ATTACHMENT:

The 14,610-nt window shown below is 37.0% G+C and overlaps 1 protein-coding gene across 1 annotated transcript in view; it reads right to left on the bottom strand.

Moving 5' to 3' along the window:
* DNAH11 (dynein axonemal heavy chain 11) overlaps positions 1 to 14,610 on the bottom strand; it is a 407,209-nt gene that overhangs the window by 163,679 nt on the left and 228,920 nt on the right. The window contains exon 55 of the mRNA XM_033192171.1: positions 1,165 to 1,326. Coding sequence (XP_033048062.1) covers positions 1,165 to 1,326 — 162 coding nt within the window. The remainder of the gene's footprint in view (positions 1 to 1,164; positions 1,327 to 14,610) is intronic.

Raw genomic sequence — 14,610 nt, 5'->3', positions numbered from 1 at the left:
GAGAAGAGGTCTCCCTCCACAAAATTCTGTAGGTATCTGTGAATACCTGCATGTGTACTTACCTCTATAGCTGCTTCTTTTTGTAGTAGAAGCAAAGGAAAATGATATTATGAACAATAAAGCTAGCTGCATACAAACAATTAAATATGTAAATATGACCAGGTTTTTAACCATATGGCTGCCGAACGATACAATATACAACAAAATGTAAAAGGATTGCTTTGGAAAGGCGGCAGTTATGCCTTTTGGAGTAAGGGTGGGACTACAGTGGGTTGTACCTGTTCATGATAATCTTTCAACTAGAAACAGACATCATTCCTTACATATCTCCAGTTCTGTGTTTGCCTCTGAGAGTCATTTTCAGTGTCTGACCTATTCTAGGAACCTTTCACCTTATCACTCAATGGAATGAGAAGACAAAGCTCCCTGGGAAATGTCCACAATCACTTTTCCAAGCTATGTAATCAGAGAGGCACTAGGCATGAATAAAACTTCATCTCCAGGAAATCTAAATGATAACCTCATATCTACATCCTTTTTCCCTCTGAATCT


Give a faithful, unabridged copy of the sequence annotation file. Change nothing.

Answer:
The 14,610-nt window shown below is 37.0% G+C and overlaps 1 protein-coding gene across 1 annotated transcript in view; it reads right to left on the bottom strand.

Moving 5' to 3' along the window:
* DNAH11 (dynein axonemal heavy chain 11) overlaps positions 1 to 14,610 on the bottom strand; it is a 407,209-nt gene that overhangs the window by 163,679 nt on the left and 228,920 nt on the right. The window contains exon 55 of the mRNA XM_033192171.1: positions 1,165 to 1,326. Coding sequence (XP_033048062.1) covers positions 1,165 to 1,326 — 162 coding nt within the window. The remainder of the gene's footprint in view (positions 1 to 1,164; positions 1,327 to 14,610) is intronic.

Raw genomic sequence — 14,610 nt, 5'->3', positions numbered from 1 at the left:
GAGAAGAGGTCTCCCTCCACAAAATTCTGTAGGTATCTGTGAATACCTGCATGTGTACTTACCTCTATAGCTGCTTCTTTTTGTAGTAGAAGCAAAGGAAAATGATATTATGAACAATAAAGCTAGCTGCATACAAACAATTAAATATGTAAATATGACCAGGTTTTTAACCATATGGCTGCCGAACGATACAATATACAACAAAATGTAAAAGGATTGCTTTGGAAAGGCGGCAGTTATGCCTTTTGGAGTAAGGGTGGGACTACAGTGGGTTGTACCTGTTCATGATAATCTTTCAACTAGAAACAGACATCATTCCTTACATATCTCCAGTTCTGTGTTTGCCTCTGAGAGTCATTTTCAGTGTCTGACCTATTCTAGGAACCTTTCACCTTATCACTCAATGGAATGAGAAGACAAAGCTCCCTGGGAAATGTCCACAATCACTTTTCCAAGCTATGTAATCAGAGAGGCACTAGGCATGAATAAAACTTCATCTCCAGGAAATCTAAATGATAACCTCATATCTACATCCTTTTTCCCTCTGAATCT